Perhaps you’re considering adopting an animal for the first time. (They bring joy to your everyday life! They increase life expectancy!) Maybe you already have a much-loved pet, but you’re thinking of moving to a new home. (You’re embarking on a new journey! You’d like more space!)
However, if you’re a renter, your decision-making will be a bit different than that of a homeowner. Here are a few things to consider:
New companion, old domicile
If you have no desire to move out of your place but you’d like to adopt an animal, thoroughly read your lease agreement to make sure it’s allowed. If it is, or if it’s not specifically forbidden, check with your landlord to see if there are any restrictions on the type of animal (i.e., cats only) or breed (i.e., small dogs only), and if you’ll need to pay an additional security deposit.
Once you’ve cleared your new family member with your landlord, ask them to provide a new lease that reflects the new resident and any associated fees. In addition, consider the benefits of pet health insurance as you consider adoption and rental locations.
Before you commit to adopting, be sure to consider the size of your current home. Apartments and small houses with little to no yards are better suited to cats and mature dogs or small, less active dogs, whereas larger houses with yards or access to nearby parks are conducive to puppies who will need to be potty trained and larger, more active dogs.
A quick note for those who already share their lives with pets in a rental: Keep up the good work! Please remain respectful of the property and continue working with your pets to not disturb your neighbors!
Forever friend, new house
If you’re an existing pet owner and looking for a new rental, our first piece of advice is to take your time researching. You want to make sure you find the right fit for your entire family—both the two-legged and four-legged members. Search specifically for animal-friendly listings, and don’t be afraid to ask friends, family, and members of your social media circles to keep their eyes peeled for a good fit.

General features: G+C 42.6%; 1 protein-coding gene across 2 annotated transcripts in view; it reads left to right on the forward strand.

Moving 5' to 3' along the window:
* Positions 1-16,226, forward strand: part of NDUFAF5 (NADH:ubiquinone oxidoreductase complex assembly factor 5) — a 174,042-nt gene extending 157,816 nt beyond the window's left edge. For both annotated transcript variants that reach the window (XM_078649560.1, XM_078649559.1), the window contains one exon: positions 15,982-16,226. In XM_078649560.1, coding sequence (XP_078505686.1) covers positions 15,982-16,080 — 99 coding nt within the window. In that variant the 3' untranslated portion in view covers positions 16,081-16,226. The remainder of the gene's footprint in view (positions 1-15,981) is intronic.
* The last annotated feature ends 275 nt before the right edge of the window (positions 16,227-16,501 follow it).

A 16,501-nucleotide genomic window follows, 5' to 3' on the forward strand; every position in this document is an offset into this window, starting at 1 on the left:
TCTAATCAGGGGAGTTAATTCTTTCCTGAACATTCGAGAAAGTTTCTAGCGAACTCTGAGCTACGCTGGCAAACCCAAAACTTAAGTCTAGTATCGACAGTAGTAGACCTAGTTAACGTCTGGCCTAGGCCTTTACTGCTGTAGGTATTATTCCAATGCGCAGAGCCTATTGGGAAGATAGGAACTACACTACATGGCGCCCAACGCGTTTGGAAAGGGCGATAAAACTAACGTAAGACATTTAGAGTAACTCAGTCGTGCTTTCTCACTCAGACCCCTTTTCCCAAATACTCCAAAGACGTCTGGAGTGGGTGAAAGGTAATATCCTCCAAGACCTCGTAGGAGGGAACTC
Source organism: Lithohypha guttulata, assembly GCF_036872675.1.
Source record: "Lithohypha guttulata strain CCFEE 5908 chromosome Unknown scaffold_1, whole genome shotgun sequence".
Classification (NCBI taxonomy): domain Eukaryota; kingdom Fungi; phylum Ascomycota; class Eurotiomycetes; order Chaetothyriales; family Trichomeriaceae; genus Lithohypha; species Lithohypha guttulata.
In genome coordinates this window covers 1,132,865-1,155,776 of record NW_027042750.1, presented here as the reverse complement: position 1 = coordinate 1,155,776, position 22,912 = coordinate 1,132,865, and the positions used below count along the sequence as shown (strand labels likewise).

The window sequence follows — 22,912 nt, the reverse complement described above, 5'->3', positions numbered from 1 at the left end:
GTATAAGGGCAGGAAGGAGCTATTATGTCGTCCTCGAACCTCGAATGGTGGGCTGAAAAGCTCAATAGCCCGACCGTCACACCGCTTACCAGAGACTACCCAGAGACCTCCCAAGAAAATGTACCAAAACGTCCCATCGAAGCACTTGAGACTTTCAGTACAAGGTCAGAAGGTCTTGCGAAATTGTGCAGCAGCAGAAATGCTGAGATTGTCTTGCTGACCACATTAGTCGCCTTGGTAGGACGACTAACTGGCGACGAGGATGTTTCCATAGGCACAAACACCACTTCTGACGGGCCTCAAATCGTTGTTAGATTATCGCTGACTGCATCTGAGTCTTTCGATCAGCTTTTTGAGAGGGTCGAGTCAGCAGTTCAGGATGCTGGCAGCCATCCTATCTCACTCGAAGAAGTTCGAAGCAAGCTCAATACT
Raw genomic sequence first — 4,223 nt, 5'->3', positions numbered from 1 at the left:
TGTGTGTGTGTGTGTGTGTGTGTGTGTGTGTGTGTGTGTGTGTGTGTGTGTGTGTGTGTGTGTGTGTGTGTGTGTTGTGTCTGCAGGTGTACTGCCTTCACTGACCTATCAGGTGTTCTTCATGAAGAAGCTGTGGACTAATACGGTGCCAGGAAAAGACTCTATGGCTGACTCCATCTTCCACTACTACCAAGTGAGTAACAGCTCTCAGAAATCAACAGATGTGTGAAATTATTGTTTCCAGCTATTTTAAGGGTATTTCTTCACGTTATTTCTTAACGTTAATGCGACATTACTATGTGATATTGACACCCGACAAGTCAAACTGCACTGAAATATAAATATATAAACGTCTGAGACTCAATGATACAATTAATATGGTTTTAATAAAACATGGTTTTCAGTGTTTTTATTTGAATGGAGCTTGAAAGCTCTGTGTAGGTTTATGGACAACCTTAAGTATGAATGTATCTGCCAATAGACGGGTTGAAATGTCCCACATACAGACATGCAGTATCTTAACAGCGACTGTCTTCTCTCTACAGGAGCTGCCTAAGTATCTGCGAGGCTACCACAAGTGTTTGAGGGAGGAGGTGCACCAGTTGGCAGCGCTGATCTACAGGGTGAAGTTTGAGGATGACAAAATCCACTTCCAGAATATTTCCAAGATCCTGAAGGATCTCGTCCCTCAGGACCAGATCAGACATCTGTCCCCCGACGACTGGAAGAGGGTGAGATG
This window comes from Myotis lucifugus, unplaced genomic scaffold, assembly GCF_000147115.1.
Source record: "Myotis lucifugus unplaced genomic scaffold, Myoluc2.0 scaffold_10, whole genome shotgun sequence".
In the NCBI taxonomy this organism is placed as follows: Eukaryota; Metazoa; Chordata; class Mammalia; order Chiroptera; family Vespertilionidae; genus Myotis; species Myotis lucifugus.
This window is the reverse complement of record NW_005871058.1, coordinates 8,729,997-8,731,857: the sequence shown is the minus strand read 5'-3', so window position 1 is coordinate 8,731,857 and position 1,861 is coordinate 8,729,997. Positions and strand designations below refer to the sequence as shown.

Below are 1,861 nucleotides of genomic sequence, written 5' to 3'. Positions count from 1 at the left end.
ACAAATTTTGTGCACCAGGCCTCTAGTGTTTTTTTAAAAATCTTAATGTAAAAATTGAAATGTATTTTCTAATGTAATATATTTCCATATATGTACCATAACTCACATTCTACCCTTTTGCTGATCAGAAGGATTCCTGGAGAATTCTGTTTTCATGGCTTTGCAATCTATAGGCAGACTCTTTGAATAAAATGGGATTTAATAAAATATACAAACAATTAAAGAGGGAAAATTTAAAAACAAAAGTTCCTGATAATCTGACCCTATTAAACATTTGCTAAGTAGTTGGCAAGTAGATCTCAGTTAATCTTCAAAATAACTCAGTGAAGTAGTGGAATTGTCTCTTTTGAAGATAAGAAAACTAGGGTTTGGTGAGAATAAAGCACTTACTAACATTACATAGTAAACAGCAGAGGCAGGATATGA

Create a resume for your pet that focuses on their best attributes. Include a photo (the cuter, the better!), any certifications or written proof of training they’ve done (classes, etc.), and their adoption story, all the better to tug on those heartstrings. If you can get a letter of reference from your current landlord, that would be ideal, and include a letter from your vet showing that your pet is current on their vaccinations to alleviate any concerns.
You may also want to invite your prospective landlord to meet your pet to further help put their mind at ease. Be prepared and willing to pay an additional deposit, assuming it’s for a reasonable amount. (This can vary from state to state, but is generally in the $250 to $500 range.)
If your furry friend is a feline or a canine of the smaller variety (and already potty trained), you can include apartments in your search. But if they’re a puppy or large, active dog, you’ll need a house with a yard or close proximity to a park (and a flexible schedule to take them there).
Read your new lease thoroughly
Once you’ve found the perfect place to hang your hat (and leash), don’t forget to read your new lease thoroughly before signing. Never sign a lease that says, “no pets,” regardless of what the landlord has said verbally. Additionally, make sure pet deposits or fees are spelled out in the lease, and don’t forget to keep a signed copy for yourself. Although most landlords are trustworthy, you don’t want to take that for granted and end up in a difficult situation.
Now that these details have been handled, all that’s left is to wish you happy cohabitating with your newest friend!